Published November 2012 by HarperCollins Publishers
Source: my copy courtesy of the publisher in exchange for this review
Possibly the only drawback to the bestselling How to Be a Woman was that its author, Caitlin Moran, was limited to pretty much one subject: being a woman. Moranthology is proof that Caitlin can actually be "quite chatty" about many other things, including cultural, social, and political issues that are usually the province of learned professors or hot-shot wonks—and not of a woman who once, as an experiment, put a wasp in a jar and got it stoned. Caitlin ruminates on—and sometimes interviews—subjects as varied as caffeine, Keith Richards, Ghostbusters, Twitter, transsexuals, the welfare state, the royal wedding, Lady Gaga, and her own mortality, to name just a few.
Caitlin Moran is a very funny lady. My family probably wishes she were not so funny - they got a bit tired of me reading funny bits to them (if you've ever tried to do this, you'll know that the funny bits are much funnier if you're reading them in full context). She is also self-effacing and completely open, willing to share even her least than stellar moments.
"From the very start, I was a terrible stoner. Not in any sense of being hardcore, and wild, like some crazy-eyed loner on a voyage to Valhalla. I mean literally terrible. Every time I smoked I passed out. I once got so stoned interviewing Radiohead that I had to be put to bed in the bass player's spare bedroom."I sometimes wondered how Moran kept her job! Moran shares stories of her hippy upbringing, her married life, her failures (a less than perfect ending to her interview with Paul McCartney, for example) and her successes (she and Gaga are now great buds). Having had a son who was, literally, addicted to the online game "World of Warcraft," I read Moran's piece on it with interest and amusement and being a fan of both BBC's "Sherlock" and "Downton Abbey," I loved getting Moran's impressions.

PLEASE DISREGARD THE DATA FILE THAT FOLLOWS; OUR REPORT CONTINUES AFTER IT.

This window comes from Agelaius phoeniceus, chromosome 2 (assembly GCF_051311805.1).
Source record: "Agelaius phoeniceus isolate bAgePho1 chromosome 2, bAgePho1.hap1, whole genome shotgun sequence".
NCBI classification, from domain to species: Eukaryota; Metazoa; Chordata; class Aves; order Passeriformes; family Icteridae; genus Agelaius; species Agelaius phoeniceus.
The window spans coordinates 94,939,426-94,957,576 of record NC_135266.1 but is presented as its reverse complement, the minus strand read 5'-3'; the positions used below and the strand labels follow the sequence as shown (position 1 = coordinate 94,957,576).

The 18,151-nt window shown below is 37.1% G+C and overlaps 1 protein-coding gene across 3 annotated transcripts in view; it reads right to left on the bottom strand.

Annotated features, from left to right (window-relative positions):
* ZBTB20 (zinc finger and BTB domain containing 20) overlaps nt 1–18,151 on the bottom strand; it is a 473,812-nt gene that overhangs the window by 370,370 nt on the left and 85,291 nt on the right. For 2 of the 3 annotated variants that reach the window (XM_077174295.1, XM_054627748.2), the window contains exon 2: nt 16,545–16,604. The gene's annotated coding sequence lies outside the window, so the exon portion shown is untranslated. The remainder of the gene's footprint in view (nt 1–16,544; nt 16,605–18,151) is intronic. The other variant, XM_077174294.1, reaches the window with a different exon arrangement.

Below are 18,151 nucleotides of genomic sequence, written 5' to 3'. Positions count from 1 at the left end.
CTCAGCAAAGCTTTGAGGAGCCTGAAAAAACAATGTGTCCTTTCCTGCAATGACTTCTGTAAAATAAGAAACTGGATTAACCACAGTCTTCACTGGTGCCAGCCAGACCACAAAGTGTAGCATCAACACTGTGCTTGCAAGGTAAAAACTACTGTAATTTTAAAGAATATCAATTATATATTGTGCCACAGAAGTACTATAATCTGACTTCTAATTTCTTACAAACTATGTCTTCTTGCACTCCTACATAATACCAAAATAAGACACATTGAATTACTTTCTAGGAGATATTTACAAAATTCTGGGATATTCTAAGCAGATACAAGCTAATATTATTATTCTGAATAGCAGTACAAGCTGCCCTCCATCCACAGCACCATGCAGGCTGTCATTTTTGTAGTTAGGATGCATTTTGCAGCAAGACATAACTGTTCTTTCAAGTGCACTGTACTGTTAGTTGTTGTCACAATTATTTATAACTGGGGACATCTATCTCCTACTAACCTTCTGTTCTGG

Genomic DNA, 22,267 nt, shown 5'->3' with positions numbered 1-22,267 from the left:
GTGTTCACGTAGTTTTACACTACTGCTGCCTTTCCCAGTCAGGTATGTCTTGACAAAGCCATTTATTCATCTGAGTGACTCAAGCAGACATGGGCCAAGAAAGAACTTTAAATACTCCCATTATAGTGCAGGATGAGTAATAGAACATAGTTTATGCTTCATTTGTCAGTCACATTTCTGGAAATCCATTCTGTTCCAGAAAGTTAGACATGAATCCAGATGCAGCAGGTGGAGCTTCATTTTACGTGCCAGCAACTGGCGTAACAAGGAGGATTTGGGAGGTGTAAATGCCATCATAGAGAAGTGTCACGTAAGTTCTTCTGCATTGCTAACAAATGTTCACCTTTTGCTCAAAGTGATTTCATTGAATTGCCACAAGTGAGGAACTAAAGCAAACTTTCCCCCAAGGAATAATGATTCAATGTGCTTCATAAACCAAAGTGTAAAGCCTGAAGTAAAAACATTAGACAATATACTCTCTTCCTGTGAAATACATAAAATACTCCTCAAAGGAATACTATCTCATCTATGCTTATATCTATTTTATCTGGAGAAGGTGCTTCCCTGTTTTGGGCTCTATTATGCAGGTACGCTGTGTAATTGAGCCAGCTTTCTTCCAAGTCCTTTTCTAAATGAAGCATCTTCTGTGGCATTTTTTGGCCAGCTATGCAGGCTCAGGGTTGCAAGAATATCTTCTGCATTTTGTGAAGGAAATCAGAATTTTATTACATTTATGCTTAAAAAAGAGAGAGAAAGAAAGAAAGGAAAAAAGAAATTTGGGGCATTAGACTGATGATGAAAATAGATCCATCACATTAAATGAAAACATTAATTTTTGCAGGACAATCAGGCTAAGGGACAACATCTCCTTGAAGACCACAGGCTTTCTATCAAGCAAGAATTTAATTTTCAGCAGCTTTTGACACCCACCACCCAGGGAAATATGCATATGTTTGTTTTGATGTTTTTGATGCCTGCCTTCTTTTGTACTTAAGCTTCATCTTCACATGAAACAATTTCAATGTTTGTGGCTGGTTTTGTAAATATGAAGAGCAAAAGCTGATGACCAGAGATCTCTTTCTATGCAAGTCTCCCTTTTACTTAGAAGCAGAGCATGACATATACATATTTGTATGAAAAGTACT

Moran's writing is not limited to humor. Moranthology includes her articles on libraries and the need for public assistance which make great cases for both, bringing a face to the case for funding for both.
"Everything I am is based on this ugly building [the library she spent time in as a child] on it's lonely lawn - lit up during winter darkness; open in the slashing rain - which allowed a girl so poor she didn't even own a purse to come in twice a day and experience actual magic; traveling through time, making contact with the dead - Dorothy Parker, Stella Gibbons, Charlotte Bronte, Spike Milligan.Isn't that just fantastic? If I were a politician looking to make budget cuts reading this, there is no way I could put the library system on the block.
A library in the middle of a community is a cross between an emergency exit, a life raft and a festival. They are cathedrals of the mind; hospitals of the soul; theme parks of the imagination."
Reader be warned: Moran has very definite opinions about feminism, politics, abortion and she is unapologetic. I found it refreshing and rarely had an argument with her points. I'm sure there are others who will.
Perhaps the best thing about this book for me is that as I was reading it, I kept thinking it was something that Miss H would enjoy. Miss H, my reluctant reader who on her goals for this year actually including reading. I must find books to put in her hands that will encourage her to find a love of books. Moranthology will, I think, help me in this. I can't wait for us to be able to compare our thoughts on some of the columns.